The first in an ongoing series of lessons on bracing is in session. By Paul Davis.

It’s the summer storm season and so in TimberTrader News it’s bracing season!

I’ve addressed wall bracing many times in TTN over the last twenty years, but over the next few months I’m going to attempt to put it in a series of articles that coherently follow on from one another to build up the complete picture. A TimberTrader first (for me)!

So, Class, sit down, quiet please, Dr Davis is in the room. (That’s an honorary doctorate in shoddy carpentry from ANU (Antarctic National University).

Class, the first question is why the hell do we do it? Certainly, when I started in building the concept of bracing a domestic building was just starting to seep into the consciousness of the industry. After most of Darwin was levelled in 1974 by Cyclone Tracy, people realised that it was important that a house does more than just stand up under gravity loads. That awakening seeped out via Queensland through to the southern states. In the south, the idea met with considerable resistance from engineers, fabricators and builders alike. In some quarters there remains to this day some resistance! And there is certainly a lot of ignorance as to the rationale for bracing.

There was a tense national meeting of gurus about 25 years ago where reputedly Colin Mackenzie from Queensland’s TRADAC said in frustration that “In Queensland if a building falls down it’s bad design, in New South Wales it’s bad luck and in Victoria it’s an act of God!” We have moved on from there, but a real understanding of bracing escapes many.

So, in a physical sense we are trying to stop the building from falling over sideways – just like a shoebox would if you cut the two ends out of it.

It turns out that perhaps there is some cause for scepticism. Studies of cyclone damage have shown that these “racking” failures of housing almost never occur. Tie-down failures or failures of elements such as garage doors are more frequent and much more problematic.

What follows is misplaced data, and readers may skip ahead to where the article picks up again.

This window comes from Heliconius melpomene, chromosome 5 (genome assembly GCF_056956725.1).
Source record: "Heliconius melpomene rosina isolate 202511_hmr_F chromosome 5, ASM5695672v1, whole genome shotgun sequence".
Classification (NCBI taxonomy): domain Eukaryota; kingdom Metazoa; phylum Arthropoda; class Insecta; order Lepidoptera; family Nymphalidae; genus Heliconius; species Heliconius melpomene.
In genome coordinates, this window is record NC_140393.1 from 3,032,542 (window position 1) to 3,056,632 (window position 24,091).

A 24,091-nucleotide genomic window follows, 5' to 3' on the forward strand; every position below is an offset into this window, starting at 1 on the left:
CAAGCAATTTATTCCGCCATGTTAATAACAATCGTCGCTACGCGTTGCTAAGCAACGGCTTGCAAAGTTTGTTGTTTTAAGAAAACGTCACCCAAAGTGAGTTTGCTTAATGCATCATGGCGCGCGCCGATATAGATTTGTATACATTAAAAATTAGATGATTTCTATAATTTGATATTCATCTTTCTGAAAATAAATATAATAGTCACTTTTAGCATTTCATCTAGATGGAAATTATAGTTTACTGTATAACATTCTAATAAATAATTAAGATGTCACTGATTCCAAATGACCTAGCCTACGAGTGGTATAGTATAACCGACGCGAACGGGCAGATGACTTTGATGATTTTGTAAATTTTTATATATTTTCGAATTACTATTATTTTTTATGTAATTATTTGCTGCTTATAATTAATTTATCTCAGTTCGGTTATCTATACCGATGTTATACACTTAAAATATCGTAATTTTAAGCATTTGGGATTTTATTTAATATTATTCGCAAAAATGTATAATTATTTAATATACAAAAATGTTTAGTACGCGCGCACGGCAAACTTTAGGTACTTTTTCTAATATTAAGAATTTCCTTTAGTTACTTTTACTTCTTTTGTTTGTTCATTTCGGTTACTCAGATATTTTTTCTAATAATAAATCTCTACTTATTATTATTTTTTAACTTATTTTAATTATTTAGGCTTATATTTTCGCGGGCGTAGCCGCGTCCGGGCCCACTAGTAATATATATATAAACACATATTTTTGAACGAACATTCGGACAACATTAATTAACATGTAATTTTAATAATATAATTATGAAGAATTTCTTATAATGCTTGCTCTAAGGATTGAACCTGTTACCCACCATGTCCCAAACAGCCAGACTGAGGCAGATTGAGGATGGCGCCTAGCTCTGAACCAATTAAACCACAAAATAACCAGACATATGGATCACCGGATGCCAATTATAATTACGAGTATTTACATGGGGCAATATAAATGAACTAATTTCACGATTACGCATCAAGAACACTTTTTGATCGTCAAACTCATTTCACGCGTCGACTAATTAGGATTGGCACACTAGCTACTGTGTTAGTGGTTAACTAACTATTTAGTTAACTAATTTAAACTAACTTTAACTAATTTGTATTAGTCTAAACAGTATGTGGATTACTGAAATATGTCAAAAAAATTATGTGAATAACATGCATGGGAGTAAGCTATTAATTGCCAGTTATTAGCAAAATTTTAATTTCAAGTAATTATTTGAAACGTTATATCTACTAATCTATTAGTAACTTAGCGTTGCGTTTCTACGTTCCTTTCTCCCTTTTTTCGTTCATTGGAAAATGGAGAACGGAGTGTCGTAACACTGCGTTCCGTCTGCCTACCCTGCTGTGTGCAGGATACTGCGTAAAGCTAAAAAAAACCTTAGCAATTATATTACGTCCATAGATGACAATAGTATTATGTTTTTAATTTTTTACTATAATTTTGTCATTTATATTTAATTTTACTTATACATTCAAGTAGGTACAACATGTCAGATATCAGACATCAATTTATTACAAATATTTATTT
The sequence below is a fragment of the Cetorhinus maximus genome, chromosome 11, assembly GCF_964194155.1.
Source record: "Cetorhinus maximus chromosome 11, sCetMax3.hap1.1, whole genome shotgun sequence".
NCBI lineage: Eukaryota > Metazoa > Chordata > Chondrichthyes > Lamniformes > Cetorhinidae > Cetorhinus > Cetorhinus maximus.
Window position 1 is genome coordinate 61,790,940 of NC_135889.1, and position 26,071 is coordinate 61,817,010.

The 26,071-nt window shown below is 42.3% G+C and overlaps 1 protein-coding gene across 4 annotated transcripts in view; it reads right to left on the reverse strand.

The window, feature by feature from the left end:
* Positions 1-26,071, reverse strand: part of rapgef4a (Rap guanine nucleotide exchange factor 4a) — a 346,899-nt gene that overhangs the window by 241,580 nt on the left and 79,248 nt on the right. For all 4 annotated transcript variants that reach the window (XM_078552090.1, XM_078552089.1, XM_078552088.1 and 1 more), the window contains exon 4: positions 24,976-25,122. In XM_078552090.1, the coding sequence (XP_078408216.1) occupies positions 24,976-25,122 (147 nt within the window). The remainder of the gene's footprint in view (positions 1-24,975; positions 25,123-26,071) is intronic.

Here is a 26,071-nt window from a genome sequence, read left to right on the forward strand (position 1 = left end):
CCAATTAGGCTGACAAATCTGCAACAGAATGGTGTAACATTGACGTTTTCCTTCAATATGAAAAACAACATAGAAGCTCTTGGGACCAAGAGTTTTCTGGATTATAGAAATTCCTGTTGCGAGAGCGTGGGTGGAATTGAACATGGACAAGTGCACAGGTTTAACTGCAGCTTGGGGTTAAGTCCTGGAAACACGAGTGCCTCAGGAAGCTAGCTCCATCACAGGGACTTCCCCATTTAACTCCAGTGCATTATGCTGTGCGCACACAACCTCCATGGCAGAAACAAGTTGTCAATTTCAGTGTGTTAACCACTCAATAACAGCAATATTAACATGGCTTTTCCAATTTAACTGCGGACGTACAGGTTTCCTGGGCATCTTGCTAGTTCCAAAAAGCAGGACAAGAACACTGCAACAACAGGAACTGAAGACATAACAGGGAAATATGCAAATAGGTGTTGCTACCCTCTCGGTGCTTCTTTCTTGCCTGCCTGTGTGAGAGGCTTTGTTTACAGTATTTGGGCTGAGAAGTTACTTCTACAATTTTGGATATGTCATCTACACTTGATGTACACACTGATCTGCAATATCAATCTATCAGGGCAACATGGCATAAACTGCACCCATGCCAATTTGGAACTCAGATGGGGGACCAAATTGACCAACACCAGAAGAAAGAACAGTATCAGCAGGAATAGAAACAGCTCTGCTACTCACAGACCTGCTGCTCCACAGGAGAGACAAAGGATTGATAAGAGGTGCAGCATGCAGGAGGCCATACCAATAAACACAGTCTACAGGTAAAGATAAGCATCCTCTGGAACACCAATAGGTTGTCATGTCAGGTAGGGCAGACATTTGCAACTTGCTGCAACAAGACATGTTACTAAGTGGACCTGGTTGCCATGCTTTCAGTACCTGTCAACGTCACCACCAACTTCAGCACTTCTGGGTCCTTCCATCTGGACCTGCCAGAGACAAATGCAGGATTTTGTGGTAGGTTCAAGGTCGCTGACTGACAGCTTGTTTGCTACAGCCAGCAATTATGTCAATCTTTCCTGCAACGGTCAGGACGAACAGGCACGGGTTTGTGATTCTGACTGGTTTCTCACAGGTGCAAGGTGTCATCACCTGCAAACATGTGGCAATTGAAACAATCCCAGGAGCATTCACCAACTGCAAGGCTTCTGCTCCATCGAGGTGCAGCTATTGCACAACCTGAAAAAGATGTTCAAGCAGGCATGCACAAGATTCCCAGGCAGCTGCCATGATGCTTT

On the other hand, we once built modest houses with small rooms. These have morphed into open-plan McMansions and, at the upper end of the industry, into even more open-plan architectural extravaganzas with more and more glass. This has only increased the potential for a bracing failure.

In a business sense, bracing has been good for the industry. It’s liberated us from designing and supplying the ‘dogboxes’ of yesteryear. And it’s another product to sell where we can mark-up material and labour. As well, we in the timber industry do it far better than the ‘dark side’ – the domestic steel framing industry.

So, the inescapable fact is that we have to do it. And it makes us money.

Reaching limits

To get to the real basics, we design, not for the everyday load, but for the ‘limit state’ load. This is when the structure is pushed to its point of immanent failure by the loads. I have lost count of the number of builders who have “been building like this for 20 years and I have never had anything blow down”. I have a smart-arse reply, but the more conciliatory answer is that your customers and your business wouldn’t be happy if the buildings failed every 20 years.

In fact, for housing we design for the severe wind event that would cause failure to occur, on average, once every 500 years. Superficially, that may seem ridiculously extreme but consider this: if we were to design for a lower 1 in 100-year limit state wind load then:

  • Build a hundred houses and then every year on average you would have one fail.
  • Any given house has a 10% chance of failing every decade.
  • With a 50-year design life it has a 50% chance of failing in its life.

Not good odds!

So, we need to design this product correctly. However, of course you compete on the basis of cost, so it is important that you don’t waste money on bracing walls. In fact, since house bracing failures are so rare, on average it means we are probably overdesigning.

Over the next few months I’m going to make sure we have the fundamentals right and then look at some pitfalls and some of the tricks that we can use to come up with the best possible solution that is both safe and economical.

Catch you next month. Class dismissed!

Quiet as you leave, please!

Paul Davis is an independent structural engineer managing his own consulting firm Project X Solutions Pty Ltd. Phone: 02 4576 1555, email: The views in this column are Paul’s and do not reflect the opinions of TimberTrader News.